0
TECHNICAL PAPERS

Effects of Randomness on Band Gap Formation in Models of Fiber-Reinforced Composite Panels Having Quasirandom Fiber Arrangements

[+] Author and Article Information
Liang-Wu Cai

Department of Mechanical and Nuclear Engineering, Kansas State University, Manhattan, Kansas 66506

Shashidhar Patil1

Department of Mechanical and Nuclear Engineering, Kansas State University, Manhattan, Kansas 66506

1

Present address: GE India Technology Centre Pvt. Ltd., Bangalore, India.

J. Vib. Acoust 129(5), 663-671 (Jun 07, 2007) (9 pages) doi:10.1115/1.2776344 History: Received December 01, 2006; Revised June 07, 2007

Large-scale deterministic simulations are performed in order to observe the band gap formation in composite models having quasirandom fiber arrangements. Unidirectional fiber-reinforced composite panels are modeled in two-dimensional space with quasirandom fiber arrangements that can be qualified as “essentially regular with slight randomness.” Different quasirandom fiber arrangements are computationally generated using the same control parameters. Statistical parameters are used to quantitatively describe the fiber arrangements. Subsequently, a series of arrangements is generated from each base line arrangement by scaling up the coordinates of fiber centers, while the fiber diameter remains unchanged in order to study the effects of fiber spacing. Simulation results are compared with the corresponding case of ideally regular fiber arrangement. The most interesting observation is that the slight randomness in the fiber arrangements enhances the band gap phenomenon by introducing a few secondary band gaps adjacent to the primary band gap.

FIGURES IN THIS ARTICLE
<>
Copyright © 2007 by American Society of Mechanical Engineers
Topics: Fibers , Energy gap
Your Session has timed out. Please sign back in to continue.

References

Figures

Grahic Jump Location
Figure 1

Fiber location within a grid cell. The dashed square represents the area where the center of the fiber can be randomly located in a quasirandom fiber arrangement.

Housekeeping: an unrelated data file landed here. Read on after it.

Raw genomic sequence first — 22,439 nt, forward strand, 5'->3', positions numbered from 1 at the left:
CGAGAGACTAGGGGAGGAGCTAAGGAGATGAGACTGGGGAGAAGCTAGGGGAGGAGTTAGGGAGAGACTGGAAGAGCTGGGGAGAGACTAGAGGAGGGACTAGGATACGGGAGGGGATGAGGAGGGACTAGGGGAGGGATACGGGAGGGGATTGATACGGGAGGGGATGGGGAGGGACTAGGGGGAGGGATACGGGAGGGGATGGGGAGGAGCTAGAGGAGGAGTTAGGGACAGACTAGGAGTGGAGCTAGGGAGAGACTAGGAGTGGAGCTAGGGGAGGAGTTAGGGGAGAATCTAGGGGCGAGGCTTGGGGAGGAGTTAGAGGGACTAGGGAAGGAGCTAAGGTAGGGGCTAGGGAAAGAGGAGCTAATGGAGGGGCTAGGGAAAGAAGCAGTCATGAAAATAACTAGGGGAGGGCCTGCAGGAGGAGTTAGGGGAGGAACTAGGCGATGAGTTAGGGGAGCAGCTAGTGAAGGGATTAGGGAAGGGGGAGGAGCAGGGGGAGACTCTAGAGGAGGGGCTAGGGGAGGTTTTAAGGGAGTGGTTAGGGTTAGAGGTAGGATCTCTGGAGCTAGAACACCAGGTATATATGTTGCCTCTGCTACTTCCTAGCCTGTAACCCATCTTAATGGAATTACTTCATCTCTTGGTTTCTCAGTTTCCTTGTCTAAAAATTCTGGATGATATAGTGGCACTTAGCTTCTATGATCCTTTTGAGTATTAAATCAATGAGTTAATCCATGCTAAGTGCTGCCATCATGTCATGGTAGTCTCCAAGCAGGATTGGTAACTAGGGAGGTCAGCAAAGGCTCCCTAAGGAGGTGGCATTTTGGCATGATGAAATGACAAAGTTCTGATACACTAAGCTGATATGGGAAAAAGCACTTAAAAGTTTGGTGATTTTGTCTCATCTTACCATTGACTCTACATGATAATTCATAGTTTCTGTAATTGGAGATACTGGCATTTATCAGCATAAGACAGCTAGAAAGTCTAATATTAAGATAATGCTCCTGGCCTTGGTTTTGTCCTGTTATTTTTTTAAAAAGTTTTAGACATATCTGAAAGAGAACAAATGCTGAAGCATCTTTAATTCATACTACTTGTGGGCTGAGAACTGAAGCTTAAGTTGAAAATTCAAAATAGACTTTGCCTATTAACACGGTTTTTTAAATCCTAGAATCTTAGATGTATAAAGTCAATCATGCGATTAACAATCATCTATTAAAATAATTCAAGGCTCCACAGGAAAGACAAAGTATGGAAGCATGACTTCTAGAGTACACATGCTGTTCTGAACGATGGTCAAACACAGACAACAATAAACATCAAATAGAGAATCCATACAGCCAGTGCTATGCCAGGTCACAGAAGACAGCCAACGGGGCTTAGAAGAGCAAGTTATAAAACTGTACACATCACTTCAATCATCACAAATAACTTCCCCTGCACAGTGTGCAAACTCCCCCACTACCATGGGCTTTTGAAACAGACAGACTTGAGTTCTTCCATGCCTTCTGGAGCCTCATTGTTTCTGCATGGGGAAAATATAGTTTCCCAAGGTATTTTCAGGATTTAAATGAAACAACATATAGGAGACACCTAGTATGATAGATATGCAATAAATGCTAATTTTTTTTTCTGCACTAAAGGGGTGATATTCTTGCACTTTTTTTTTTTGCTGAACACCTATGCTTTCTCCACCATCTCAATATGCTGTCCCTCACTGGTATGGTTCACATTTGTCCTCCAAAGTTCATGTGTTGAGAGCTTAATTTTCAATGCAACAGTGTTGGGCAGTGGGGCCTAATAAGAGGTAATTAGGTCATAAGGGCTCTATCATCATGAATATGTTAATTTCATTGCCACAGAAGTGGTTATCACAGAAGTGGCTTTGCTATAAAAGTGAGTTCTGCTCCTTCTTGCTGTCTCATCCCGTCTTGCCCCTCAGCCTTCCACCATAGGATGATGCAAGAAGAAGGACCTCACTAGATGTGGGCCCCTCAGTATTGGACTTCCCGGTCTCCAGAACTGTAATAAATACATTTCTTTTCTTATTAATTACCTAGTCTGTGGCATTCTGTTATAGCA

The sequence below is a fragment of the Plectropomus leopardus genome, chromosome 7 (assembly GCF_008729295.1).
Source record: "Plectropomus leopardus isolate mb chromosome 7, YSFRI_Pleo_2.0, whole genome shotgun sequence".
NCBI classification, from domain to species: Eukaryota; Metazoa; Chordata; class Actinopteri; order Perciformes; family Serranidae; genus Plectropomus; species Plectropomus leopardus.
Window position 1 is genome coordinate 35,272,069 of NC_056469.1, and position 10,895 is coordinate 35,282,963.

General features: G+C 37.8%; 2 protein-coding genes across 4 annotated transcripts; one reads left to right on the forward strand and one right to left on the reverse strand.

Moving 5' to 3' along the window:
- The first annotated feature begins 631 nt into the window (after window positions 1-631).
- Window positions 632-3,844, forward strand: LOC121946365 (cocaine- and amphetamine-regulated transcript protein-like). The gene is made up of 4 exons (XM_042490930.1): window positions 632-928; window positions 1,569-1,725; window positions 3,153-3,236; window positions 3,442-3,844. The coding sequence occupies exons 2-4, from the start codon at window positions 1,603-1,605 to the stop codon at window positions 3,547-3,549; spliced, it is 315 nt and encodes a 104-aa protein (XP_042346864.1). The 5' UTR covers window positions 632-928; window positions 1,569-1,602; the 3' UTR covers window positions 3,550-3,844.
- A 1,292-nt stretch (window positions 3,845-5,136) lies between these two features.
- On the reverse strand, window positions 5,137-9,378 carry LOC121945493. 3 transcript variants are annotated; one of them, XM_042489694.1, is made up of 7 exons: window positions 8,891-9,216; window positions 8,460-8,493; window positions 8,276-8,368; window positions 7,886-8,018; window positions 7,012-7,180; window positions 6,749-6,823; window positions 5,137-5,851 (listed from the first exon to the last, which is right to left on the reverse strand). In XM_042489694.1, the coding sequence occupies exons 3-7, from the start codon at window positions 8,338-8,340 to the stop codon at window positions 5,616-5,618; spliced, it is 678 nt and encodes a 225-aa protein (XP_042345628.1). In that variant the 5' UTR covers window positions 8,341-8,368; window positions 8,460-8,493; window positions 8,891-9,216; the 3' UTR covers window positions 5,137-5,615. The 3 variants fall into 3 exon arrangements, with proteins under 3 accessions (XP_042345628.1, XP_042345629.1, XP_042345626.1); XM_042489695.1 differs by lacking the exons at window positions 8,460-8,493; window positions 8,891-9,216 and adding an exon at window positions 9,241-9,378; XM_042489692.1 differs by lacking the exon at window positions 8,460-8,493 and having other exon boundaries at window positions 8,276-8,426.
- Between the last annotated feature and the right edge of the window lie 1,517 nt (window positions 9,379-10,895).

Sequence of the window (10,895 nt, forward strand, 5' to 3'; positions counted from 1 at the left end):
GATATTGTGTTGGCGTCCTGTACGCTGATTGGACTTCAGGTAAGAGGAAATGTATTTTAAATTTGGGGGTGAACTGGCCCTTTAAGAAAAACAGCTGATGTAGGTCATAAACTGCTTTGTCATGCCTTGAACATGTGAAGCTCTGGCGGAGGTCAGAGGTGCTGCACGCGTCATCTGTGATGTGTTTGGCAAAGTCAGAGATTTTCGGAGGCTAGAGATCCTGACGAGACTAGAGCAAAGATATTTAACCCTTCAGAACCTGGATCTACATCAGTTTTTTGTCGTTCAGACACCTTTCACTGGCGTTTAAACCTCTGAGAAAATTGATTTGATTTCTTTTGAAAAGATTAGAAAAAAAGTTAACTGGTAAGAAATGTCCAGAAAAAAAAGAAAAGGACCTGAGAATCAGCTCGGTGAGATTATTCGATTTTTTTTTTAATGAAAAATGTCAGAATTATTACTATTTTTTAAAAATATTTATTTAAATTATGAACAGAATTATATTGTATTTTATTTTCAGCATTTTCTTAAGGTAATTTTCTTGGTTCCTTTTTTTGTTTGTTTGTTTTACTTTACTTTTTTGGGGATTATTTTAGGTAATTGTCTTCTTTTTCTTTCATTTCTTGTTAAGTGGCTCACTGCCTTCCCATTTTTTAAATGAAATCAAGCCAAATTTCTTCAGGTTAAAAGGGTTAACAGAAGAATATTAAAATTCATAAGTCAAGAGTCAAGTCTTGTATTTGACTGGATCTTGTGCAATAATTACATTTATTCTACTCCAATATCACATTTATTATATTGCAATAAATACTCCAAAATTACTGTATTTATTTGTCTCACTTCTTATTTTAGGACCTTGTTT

Grahic Jump Location
Figure 2

Quasirandom fiber arranged as model plate and subjected to planar incident wave

Grahic Jump Location
Figure 3

Geometric measures for fiber arrangement

Grahic Jump Location
Figure 4

Examples of fiber arrangements where simple “line of sight” definition for neighbor fails

Grahic Jump Location
Figure 5

Example of replacing the real fibers (solid circles) by imagined fibers (dashed circles) of a larger diameter

Grahic Jump Location
Figure 6

View angle and visible angle of a candidate neighbor

Grahic Jump Location
Figure 13

Spectrum map for wave transmission in the forward direction for the ideal regular fiber arrangement

Grahic Jump Location
Figure 14

Spectrum maps for wave transmission in the forward direction for quasirandom fiber arrangements, based on, from top to bottom, the first, second, and third base line configurations

Grahic Jump Location
Figure 7

Examples of data samples used for identifying neighbors for the fiber located near the center of each image

Grahic Jump Location
Figure 8

Distribution of the interfiber spacings for the three base line fiber arrangements

Grahic Jump Location
Figure 9

Distribution of the opening angle between two immediate adjacent neighbors for the three base line fiber arrangements

Grahic Jump Location
Figure 10

Process of constructing composite plate model

Grahic Jump Location
Figure 11

Energy balance calculation results for base line fiber arrangement Data Set 1 at three different values of d∕a

Grahic Jump Location
Figure 12

Comparison of distributions of displacement amplitude for the cases of regular and quasirandom fiber arrangements in the vicinity of the model composite panel, at frequencies, from top to bottom, ka=0.3, 0.6, 0.9, and 1.2. Left column: Regular fiber arrangement. Right column: Quasirandom fiber arrangement based on base line fiber arrangement Data Set 1.

Tables

Errata

Discussions

Some tools below are only available to our subscribers or users with an online account.

Related Content

Customize your page view by dragging and repositioning the boxes below.

Related Journal Articles
Related eBook Content
Topic Collections

Sorry! You do not have access to this content. For assistance or to subscribe, please contact us:

  • TELEPHONE: 1-800-843-2763 (Toll-free in the USA)
  • EMAIL: asmedigitalcollection@asme.org
Sign In